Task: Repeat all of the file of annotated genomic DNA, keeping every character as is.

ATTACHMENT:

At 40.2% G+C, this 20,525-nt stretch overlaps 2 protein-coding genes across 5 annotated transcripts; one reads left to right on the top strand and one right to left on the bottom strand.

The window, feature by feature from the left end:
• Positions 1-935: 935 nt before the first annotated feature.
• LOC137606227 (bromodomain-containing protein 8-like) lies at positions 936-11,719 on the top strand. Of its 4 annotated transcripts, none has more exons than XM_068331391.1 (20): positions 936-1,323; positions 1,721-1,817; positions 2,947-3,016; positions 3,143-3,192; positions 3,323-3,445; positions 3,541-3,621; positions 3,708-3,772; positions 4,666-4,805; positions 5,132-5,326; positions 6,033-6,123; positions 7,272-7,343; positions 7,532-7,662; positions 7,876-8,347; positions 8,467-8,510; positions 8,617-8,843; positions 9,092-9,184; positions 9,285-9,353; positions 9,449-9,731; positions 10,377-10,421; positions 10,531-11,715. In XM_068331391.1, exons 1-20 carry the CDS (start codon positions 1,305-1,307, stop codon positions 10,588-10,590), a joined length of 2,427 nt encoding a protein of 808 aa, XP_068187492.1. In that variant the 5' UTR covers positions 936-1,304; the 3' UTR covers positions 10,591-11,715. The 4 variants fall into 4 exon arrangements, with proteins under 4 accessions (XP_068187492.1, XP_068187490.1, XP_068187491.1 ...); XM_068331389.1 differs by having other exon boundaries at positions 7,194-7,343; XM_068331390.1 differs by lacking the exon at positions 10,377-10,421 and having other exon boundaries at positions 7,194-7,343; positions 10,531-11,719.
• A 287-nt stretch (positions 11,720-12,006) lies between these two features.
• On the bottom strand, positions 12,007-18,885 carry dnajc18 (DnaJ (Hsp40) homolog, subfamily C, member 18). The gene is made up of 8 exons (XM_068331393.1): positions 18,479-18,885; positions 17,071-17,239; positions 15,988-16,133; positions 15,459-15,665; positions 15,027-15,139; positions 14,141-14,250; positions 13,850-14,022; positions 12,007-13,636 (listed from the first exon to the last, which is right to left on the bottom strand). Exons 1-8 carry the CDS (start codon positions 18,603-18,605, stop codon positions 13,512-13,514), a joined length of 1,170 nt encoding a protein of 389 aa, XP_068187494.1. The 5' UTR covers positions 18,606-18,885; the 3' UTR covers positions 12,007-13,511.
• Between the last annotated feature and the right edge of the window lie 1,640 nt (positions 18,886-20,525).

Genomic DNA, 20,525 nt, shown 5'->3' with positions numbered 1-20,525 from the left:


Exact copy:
At 40.2% G+C, this 20,525-nt stretch overlaps 2 protein-coding genes across 5 annotated transcripts; one reads left to right on the top strand and one right to left on the bottom strand.

The window, feature by feature from the left end:
• Positions 1-935: 935 nt before the first annotated feature.
• LOC137606227 (bromodomain-containing protein 8-like) lies at positions 936-11,719 on the top strand. Of its 4 annotated transcripts, none has more exons than XM_068331391.1 (20): positions 936-1,323; positions 1,721-1,817; positions 2,947-3,016; positions 3,143-3,192; positions 3,323-3,445; positions 3,541-3,621; positions 3,708-3,772; positions 4,666-4,805; positions 5,132-5,326; positions 6,033-6,123; positions 7,272-7,343; positions 7,532-7,662; positions 7,876-8,347; positions 8,467-8,510; positions 8,617-8,843; positions 9,092-9,184; positions 9,285-9,353; positions 9,449-9,731; positions 10,377-10,421; positions 10,531-11,715. In XM_068331391.1, exons 1-20 carry the CDS (start codon positions 1,305-1,307, stop codon positions 10,588-10,590), a joined length of 2,427 nt encoding a protein of 808 aa, XP_068187492.1. In that variant the 5' UTR covers positions 936-1,304; the 3' UTR covers positions 10,591-11,715. The 4 variants fall into 4 exon arrangements, with proteins under 4 accessions (XP_068187492.1, XP_068187490.1, XP_068187491.1 ...); XM_068331389.1 differs by having other exon boundaries at positions 7,194-7,343; XM_068331390.1 differs by lacking the exon at positions 10,377-10,421 and having other exon boundaries at positions 7,194-7,343; positions 10,531-11,719.
• A 287-nt stretch (positions 11,720-12,006) lies between these two features.
• On the bottom strand, positions 12,007-18,885 carry dnajc18 (DnaJ (Hsp40) homolog, subfamily C, member 18). The gene is made up of 8 exons (XM_068331393.1): positions 18,479-18,885; positions 17,071-17,239; positions 15,988-16,133; positions 15,459-15,665; positions 15,027-15,139; positions 14,141-14,250; positions 13,850-14,022; positions 12,007-13,636 (listed from the first exon to the last, which is right to left on the bottom strand). Exons 1-8 carry the CDS (start codon positions 18,603-18,605, stop codon positions 13,512-13,514), a joined length of 1,170 nt encoding a protein of 389 aa, XP_068187494.1. The 5' UTR covers positions 18,606-18,885; the 3' UTR covers positions 12,007-13,511.
• Between the last annotated feature and the right edge of the window lie 1,640 nt (positions 18,886-20,525).

Genomic DNA, 20,525 nt, shown 5'->3' with positions numbered 1-20,525 from the left: